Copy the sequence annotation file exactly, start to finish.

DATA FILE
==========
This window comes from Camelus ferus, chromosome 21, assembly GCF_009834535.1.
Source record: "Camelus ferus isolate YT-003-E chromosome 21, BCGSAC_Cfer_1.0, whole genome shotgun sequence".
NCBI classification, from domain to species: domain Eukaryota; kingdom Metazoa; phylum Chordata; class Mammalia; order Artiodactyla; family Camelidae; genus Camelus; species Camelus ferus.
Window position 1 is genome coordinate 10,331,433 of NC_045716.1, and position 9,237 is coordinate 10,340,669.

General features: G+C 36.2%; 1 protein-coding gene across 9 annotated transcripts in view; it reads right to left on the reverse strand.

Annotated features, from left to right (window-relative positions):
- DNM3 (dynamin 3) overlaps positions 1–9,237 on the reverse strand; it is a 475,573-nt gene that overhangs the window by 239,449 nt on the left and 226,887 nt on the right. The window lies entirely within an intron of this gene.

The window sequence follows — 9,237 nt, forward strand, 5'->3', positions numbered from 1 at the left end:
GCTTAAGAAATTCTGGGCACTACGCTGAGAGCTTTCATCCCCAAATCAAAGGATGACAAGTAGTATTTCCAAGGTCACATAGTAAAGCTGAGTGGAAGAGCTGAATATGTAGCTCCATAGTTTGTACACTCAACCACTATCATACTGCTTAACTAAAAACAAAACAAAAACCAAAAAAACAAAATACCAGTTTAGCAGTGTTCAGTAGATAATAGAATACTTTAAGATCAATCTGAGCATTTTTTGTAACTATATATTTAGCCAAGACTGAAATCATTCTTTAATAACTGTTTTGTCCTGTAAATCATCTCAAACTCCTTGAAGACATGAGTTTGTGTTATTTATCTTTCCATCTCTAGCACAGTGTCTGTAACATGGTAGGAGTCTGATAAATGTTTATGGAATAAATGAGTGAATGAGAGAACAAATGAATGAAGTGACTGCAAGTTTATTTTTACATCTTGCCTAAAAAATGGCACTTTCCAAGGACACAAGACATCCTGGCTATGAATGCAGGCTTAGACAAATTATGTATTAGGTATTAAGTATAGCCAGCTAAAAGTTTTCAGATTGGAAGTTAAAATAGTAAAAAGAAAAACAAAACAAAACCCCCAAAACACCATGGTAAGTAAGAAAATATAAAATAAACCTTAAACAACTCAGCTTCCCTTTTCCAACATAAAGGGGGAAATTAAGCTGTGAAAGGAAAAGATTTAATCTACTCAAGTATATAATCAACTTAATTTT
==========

This window comes from Camelus ferus, chromosome 21, assembly GCF_009834535.1.
Source record: "Camelus ferus isolate YT-003-E chromosome 21, BCGSAC_Cfer_1.0, whole genome shotgun sequence".
NCBI classification, from domain to species: domain Eukaryota; kingdom Metazoa; phylum Chordata; class Mammalia; order Artiodactyla; family Camelidae; genus Camelus; species Camelus ferus.
Window position 1 is genome coordinate 10,331,433 of NC_045716.1, and position 9,237 is coordinate 10,340,669.

General features: G+C 36.2%; 1 protein-coding gene across 9 annotated transcripts in view; it reads right to left on the reverse strand.

Annotated features, from left to right (window-relative positions):
- DNM3 (dynamin 3) overlaps positions 1–9,237 on the reverse strand; it is a 475,573-nt gene that overhangs the window by 239,449 nt on the left and 226,887 nt on the right. The window lies entirely within an intron of this gene.

The window sequence follows — 9,237 nt, forward strand, 5'->3', positions numbered from 1 at the left end:
GCTTAAGAAATTCTGGGCACTACGCTGAGAGCTTTCATCCCCAAATCAAAGGATGACAAGTAGTATTTCCAAGGTCACATAGTAAAGCTGAGTGGAAGAGCTGAATATGTAGCTCCATAGTTTGTACACTCAACCACTATCATACTGCTTAACTAAAAACAAAACAAAAACCAAAAAAACAAAATACCAGTTTAGCAGTGTTCAGTAGATAATAGAATACTTTAAGATCAATCTGAGCATTTTTTGTAACTATATATTTAGCCAAGACTGAAATCATTCTTTAATAACTGTTTTGTCCTGTAAATCATCTCAAACTCCTTGAAGACATGAGTTTGTGTTATTTATCTTTCCATCTCTAGCACAGTGTCTGTAACATGGTAGGAGTCTGATAAATGTTTATGGAATAAATGAGTGAATGAGAGAACAAATGAATGAAGTGACTGCAAGTTTATTTTTACATCTTGCCTAAAAAATGGCACTTTCCAAGGACACAAGACATCCTGGCTATGAATGCAGGCTTAGACAAATTATGTATTAGGTATTAAGTATAGCCAGCTAAAAGTTTTCAGATTGGAAGTTAAAATAGTAAAAAGAAAAACAAAACAAAACCCCCAAAACACCATGGTAAGTAAGAAAATATAAAATAAACCTTAAACAACTCAGCTTCCCTTTTCCAACATAAAGGGGGAAATTAAGCTGTGAAAGGAAAAGATTTAATCTACTCAAGTATATAATCAACTTAATTTT